After the paranoia of Bogota, and a sore neck from constantly looking over your shoulder at night, it was a pleasure to board a bus to San Gil. A half hour down the road, the crackheads and muggers were a fading memory. Slums gave way to wide roads and rolling verdant hills as we made our way North through the Sierra Nevadas.
San Gil is a sleepy little place where nothing much goes on. It nestles in a small valley a few hours out of the capital. There isn't much in the way of nightlife, and the restaurants are a bit limited if you don't like eating a whole animal off a skewer. It doesn't see a great deal of tourism either, but is a centre for extreme sports...you can do anything from parapenting to white-water rafting for a reasonable price here. We elected to stay a few days and take the parapenting option, which involves being strapped to a guy with a parachute, running off a mountainside and then riding warm currents of air as high as you can. Sounds mental? It is.
Heading up to the large canyon an hour out of town, Garfield was still undecided about whether to take a flight or not. He's never liked heights at the best of times, and floating a few hundred metres above a windswept mountain range was probably not going to happen, but I suspected (hoped) he might give in and try to conquer his fears. Never that good at making decisions, though, is Garfield; he used to be indecisive, but now he's not so sure.
Jocky agreed to go first. The pilot and his assistant strapped him into his harness, his position being in front. The parachute was lifted, billowing as the wind caught it, dragging them a few metres backwards. Steadied, the pilot shouted to run. Jocky's stubby little legs were going like a cartoon character's as they made the short run off the ridge, and pedalled thin air as they dropped into space. It looked amazing, and I couldn't wait to get up there. I turned to see Garfield frowning at the rapidly ascending Scotsman and biting his nails: no chance was he going up there.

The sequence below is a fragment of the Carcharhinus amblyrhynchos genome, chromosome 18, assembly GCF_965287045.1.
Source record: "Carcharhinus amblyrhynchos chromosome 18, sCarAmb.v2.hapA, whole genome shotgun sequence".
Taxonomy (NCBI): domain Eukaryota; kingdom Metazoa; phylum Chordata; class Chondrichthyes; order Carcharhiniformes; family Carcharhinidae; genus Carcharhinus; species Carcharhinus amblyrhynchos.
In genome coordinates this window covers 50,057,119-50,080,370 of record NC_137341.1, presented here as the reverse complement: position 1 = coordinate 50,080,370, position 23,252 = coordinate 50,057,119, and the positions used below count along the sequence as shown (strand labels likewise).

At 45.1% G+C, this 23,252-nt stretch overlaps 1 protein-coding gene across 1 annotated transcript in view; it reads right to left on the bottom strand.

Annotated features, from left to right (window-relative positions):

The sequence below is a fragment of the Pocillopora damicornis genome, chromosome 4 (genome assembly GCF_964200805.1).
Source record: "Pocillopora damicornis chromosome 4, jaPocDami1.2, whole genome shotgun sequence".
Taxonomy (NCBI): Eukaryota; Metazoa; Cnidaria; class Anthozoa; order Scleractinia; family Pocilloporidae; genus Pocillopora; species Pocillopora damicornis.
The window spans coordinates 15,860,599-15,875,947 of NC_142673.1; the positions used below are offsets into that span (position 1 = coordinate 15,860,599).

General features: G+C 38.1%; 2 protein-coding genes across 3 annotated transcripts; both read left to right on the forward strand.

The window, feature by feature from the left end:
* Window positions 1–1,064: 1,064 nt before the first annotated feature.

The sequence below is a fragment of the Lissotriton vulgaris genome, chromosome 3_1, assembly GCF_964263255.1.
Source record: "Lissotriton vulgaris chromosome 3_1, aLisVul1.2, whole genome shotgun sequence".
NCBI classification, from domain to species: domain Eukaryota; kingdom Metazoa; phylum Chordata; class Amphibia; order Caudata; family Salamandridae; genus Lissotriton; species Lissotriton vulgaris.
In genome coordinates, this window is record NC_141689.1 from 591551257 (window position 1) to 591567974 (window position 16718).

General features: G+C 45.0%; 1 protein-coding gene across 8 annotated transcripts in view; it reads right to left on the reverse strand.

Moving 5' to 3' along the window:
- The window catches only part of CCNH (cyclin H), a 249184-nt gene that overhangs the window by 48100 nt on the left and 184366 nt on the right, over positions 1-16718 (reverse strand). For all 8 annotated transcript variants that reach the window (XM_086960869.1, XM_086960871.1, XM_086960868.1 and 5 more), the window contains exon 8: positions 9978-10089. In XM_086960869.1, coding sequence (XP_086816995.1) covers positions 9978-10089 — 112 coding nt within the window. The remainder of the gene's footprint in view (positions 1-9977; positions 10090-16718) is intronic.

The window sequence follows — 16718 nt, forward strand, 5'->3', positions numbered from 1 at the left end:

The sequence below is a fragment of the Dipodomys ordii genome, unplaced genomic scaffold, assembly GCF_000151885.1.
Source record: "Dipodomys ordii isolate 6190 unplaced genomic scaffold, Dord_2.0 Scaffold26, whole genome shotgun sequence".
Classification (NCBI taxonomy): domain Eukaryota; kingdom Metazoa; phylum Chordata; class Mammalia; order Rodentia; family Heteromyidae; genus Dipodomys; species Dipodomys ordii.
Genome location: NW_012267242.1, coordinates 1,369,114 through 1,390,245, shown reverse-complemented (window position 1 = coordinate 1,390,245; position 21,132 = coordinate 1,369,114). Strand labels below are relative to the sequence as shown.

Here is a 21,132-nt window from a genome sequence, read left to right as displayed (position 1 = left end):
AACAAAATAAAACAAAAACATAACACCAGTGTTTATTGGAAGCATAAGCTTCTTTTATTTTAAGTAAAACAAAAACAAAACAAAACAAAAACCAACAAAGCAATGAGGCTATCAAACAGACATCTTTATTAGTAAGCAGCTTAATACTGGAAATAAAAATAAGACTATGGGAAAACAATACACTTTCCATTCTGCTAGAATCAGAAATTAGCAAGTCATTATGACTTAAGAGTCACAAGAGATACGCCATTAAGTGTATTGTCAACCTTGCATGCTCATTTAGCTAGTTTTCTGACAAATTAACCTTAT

I kitted up as I watched Jocky rise higher and higher, the pilot riding the thermals which surround the ridges, until he was a good 400 metres up. Daunting, but exciting. My turn next. Strapped in, and I had to perform the same comical run baldy had done before me. I couldn't stop laughing as we headed for the edge...partly from nerves, it has to be said. But the feeling as we dropped off into nothing was incredible. Ronaldo, the pilot, quickly turned into the columns of warm air, and up we went...twisting and turning higher and higher as condors and hawks flew around us in curiosity. I imagine they thought us mad...I was certainly having a few doubts about my own sanity in this undertaking as the people watching were reduced to specks in the dustbowl below. Thankfully, the promises "stunts" the guys sometimes perform were not offered: I'd have said Yes so as to avoid any ribbing from Jocky, despite being bloody terrified. I spent most of the flight hanging onto the harness with white knuckles, though I wouldn't have fancied my chances of clinging to life for a long descent should anything have given way.
Relieved when Ronaldo told me we were heading down, I raised my feet and watched the ridge (and people stood on it) gain in scale rapidly...bracing myself for the bone-crucnching impact and cloud of dust as we hit solid earth. Shaking with adrenalin when I got to my feet, I couldn't contain a huge grin. Jocky was already down, still trying to convince Garfield to go up...but he insisted it would have been a trial rather than a pleasure. No point wasting the money if so.
If you're ever up that way, I'd highly (no pun) recommend this experience...the view of the mountains was breathtaking, there's nothing like it. A full course is available in Medellin for 300 quid, which enables you to fly solo and instruct others. I'll fill you in on that one should the budget stretch that far...don't tell Mum.